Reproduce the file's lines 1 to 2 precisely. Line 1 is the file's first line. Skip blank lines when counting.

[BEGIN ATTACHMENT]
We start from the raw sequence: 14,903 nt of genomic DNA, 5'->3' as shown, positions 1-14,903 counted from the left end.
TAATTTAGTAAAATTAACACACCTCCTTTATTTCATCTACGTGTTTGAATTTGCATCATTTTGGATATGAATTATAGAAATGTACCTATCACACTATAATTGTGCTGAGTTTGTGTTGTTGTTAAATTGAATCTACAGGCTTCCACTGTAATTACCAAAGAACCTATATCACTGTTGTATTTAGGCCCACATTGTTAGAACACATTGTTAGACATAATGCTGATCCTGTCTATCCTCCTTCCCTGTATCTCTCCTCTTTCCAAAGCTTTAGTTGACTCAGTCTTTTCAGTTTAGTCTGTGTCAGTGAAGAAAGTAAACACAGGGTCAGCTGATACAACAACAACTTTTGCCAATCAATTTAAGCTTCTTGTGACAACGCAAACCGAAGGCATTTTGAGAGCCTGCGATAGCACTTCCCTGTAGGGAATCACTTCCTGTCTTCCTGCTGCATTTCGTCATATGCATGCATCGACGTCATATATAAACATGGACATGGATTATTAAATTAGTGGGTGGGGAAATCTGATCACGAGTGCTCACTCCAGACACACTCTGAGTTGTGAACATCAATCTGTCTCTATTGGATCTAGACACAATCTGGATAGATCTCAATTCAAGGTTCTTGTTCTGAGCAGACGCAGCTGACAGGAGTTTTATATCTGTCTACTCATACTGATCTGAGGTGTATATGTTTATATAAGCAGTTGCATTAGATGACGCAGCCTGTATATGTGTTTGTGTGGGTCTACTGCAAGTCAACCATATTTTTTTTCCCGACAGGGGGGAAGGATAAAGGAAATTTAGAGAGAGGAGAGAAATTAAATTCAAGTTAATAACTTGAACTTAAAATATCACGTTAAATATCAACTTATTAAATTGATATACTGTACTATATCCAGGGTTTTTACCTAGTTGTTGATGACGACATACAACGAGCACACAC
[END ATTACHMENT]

We start from the raw sequence: 14,903 nt of genomic DNA, 5'->3' as shown, positions 1-14,903 counted from the left end.
TAATTTAGTAAAATTAACACACCTCCTTTATTTCATCTACGTGTTTGAATTTGCATCATTTTGGATATGAATTATAGAAATGTACCTATCACACTATAATTGTGCTGAGTTTGTGTTGTTGTTAAATTGAATCTACAGGCTTCCACTGTAATTACCAAAGAACCTATATCACTGTTGTATTTAGGCCCACATTGTTAGAACACATTGTTAGACATAATGCTGATCCTGTCTATCCTCCTTCCCTGTATCTCTCCTCTTTCCAAAGCTTTAGTTGACTCAGTCTTTTCAGTTTAGTCTGTGTCAGTGAAGAAAGTAAACACAGGGTCAGCTGATACAACAACAACTTTTGCCAATCAATTTAAGCTTCTTGTGACAACGCAAACCGAAGGCATTTTGAGAGCCTGCGATAGCACTTCCCTGTAGGGAATCACTTCCTGTCTTCCTGCTGCATTTCGTCATATGCATGCATCGACGTCATATATAAACATGGACATGGATTATTAAATTAGTGGGTGGGGAAATCTGATCACGAGTGCTCACTCCAGACACACTCTGAGTTGTGAACATCAATCTGTCTCTATTGGATCTAGACACAATCTGGATAGATCTCAATTCAAGGTTCTTGTTCTGAGCAGACGCAGCTGACAGGAGTTTTATATCTGTCTACTCATACTGATCTGAGGTGTATATGTTTATATAAGCAGTTGCATTAGATGACGCAGCCTGTATATGTGTTTGTGTGGGTCTACTGCAAGTCAACCATATTTTTTTTCCCGACAGGGGGGAAGGATAAAGGAAATTTAGAGAGAGGAGAGAAATTAAATTCAAGTTAATAACTTGAACTTAAAATATCACGTTAAATATCAACTTATTAAATTGATATACTGTACTATATCCAGGGTTTTTACCTAGTTGTTGATGACGACATACAACGAGCACACAC